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Mastering sports event management

A year ago, Amanda Isada was completing her Masters in Sport Management undertaking a professional practice placement with Harbour Sport and Harbour Volleyball in Auckland. Next month, she will manage the 51st Volleyball New Zealand Secondary School Championships held at the Central Energy Trust Arena Manawatu and Massey University – a role she picked up as a direct result of her Work-Integrated Learning (WIL) experience.

The business administration manager for Volleyball New Zealand says the WIL placement was very rewarding. “I learnt so much about community sports, marketing, communications and event management. Not only did I learn about the organisation, but I learned about myself as well. How I work with others, what part of the industry I want to pursue, what type of people I would want to work for and with. I was able to contribute to the organisations, and there was never a dull moment.”

Professor Andy Martin from the School of Sport, Exercise and Nutrition supervises the WIL placements. His recent research focused on how to enhance supervision and student WIL experiences. The research, funded by Ako Aotearoa, was undertaken in conjunction with colleagues from Auckland University of Technology, University of Waikato, the New Zealand Council for Educational Research, and Malcolm Rees, manager of Massey’s Student Survey and Evaluation Unit.

Professor Martin’s findings highlighted that workplace supervisor support in setting expectations and engaging in the initial planning and organising were important factors in effective management of the WIL placement. “The workplace supervisor role then moved beyond providing the student direction and feedback to more of a mentoring role. This role provided them with professional development and continued to be valuable into the future,” he says.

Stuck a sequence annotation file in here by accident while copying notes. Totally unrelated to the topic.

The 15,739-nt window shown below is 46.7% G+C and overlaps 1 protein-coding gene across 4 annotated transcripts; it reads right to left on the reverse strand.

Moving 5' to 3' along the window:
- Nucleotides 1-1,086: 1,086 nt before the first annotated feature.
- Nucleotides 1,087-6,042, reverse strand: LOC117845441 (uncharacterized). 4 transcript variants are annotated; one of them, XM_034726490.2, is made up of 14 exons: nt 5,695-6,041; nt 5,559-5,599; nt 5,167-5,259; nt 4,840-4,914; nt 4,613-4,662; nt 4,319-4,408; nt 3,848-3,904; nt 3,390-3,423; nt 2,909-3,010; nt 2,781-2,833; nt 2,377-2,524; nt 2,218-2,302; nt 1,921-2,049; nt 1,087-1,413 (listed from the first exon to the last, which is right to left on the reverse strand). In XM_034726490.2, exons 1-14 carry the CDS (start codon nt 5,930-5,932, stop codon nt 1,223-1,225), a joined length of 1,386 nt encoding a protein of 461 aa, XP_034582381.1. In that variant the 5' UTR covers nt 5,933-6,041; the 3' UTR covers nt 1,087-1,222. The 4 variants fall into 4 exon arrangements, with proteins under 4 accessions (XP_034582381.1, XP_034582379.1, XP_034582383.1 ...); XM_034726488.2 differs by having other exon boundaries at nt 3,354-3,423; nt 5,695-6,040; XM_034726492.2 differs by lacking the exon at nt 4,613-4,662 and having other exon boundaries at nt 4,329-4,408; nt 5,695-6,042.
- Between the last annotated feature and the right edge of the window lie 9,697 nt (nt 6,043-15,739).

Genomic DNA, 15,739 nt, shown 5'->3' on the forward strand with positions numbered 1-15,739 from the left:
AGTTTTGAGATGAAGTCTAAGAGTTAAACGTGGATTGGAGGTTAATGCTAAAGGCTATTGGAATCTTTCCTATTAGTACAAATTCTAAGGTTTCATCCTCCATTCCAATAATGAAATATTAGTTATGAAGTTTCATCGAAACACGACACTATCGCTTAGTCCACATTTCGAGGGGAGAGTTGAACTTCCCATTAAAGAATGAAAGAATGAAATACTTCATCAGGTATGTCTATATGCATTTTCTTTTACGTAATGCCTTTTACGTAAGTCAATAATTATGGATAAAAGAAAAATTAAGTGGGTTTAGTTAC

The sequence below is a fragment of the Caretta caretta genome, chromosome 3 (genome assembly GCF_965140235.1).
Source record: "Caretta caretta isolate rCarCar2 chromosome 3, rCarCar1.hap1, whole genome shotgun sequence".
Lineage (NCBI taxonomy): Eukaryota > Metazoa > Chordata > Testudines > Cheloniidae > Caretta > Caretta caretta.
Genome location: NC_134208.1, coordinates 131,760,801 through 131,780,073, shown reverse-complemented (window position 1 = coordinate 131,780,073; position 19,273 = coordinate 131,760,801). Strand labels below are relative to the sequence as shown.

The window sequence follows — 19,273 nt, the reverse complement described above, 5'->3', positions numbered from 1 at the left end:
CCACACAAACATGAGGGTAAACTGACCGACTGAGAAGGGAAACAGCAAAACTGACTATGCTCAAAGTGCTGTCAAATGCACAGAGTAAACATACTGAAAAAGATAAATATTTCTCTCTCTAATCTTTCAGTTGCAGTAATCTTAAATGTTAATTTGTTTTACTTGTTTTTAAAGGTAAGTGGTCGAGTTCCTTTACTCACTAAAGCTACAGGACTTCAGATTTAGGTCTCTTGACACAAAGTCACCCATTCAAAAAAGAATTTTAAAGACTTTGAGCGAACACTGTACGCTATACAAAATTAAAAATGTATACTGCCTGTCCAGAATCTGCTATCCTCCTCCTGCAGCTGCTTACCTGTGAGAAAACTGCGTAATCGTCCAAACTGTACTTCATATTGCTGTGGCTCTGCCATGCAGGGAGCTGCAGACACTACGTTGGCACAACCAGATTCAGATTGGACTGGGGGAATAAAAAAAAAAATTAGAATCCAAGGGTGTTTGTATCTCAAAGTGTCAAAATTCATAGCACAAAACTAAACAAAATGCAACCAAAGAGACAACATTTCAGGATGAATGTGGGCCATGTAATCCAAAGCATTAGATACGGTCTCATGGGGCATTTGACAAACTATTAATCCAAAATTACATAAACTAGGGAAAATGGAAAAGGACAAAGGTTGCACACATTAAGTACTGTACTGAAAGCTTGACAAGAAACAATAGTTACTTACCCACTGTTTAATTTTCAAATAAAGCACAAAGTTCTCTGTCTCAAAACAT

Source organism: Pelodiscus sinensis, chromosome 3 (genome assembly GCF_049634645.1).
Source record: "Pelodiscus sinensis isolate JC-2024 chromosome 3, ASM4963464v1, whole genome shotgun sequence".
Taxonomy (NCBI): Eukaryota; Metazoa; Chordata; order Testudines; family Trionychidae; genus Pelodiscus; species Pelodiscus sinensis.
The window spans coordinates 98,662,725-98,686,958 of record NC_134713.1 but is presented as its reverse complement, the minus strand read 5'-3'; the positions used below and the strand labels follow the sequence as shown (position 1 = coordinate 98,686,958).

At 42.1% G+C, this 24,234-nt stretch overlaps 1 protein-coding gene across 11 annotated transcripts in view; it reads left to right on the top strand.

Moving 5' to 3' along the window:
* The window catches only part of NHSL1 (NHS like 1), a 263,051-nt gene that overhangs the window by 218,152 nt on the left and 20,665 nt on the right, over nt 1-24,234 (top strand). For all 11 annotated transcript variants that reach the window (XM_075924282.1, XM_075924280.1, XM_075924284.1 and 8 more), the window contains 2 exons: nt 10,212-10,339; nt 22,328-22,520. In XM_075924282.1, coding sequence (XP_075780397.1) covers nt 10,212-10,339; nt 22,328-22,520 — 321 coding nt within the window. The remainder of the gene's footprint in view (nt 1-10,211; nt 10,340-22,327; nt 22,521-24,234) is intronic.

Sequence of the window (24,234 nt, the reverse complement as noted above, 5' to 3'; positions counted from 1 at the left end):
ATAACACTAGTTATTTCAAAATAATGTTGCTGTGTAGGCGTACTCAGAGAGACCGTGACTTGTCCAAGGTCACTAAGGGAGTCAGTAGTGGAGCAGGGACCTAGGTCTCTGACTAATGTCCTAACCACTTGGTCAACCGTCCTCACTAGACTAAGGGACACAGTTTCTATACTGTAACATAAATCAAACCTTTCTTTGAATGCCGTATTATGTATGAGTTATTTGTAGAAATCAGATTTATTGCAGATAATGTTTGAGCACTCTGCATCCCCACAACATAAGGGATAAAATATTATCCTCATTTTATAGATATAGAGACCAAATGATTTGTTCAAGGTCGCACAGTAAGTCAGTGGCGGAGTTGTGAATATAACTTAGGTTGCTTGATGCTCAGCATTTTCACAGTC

Ms Isada’s experience reinforces these findings. “My mentors and colleagues were very supportive in every way. I learned so much from them and talked to them about various things happening in sports around North Harbour, Auckland and the country. My colleagues gave me advice in terms of personal growth; my mentors helped my professional growth. The culture is great and gave me an understanding of the kind of environment I would want to work in, the kind of people I want to work with, and the kind of person I should be as well.”

Professor Martin says, “The student focus on setting clear expectations for themselves and the placement, and making the most of the WIL experience is important in enhancing the development of Massey graduate’s employability characteristics, such as of self-management, effective communication and leadership.”

Next month’s national volleyball tournament will be supported by current Massey sport development students who will be helping at the event in volunteer roles.

“The new sport development major within the revised Bachelor of Sport and Exercise will help prepare students for work in the varied and growing area of sport development by providing knowledge in topics such as sport organisational structure and function, event and facility management and sport coaching, along with sociological, performance and business issues linked to sport,” Professor Martin says.

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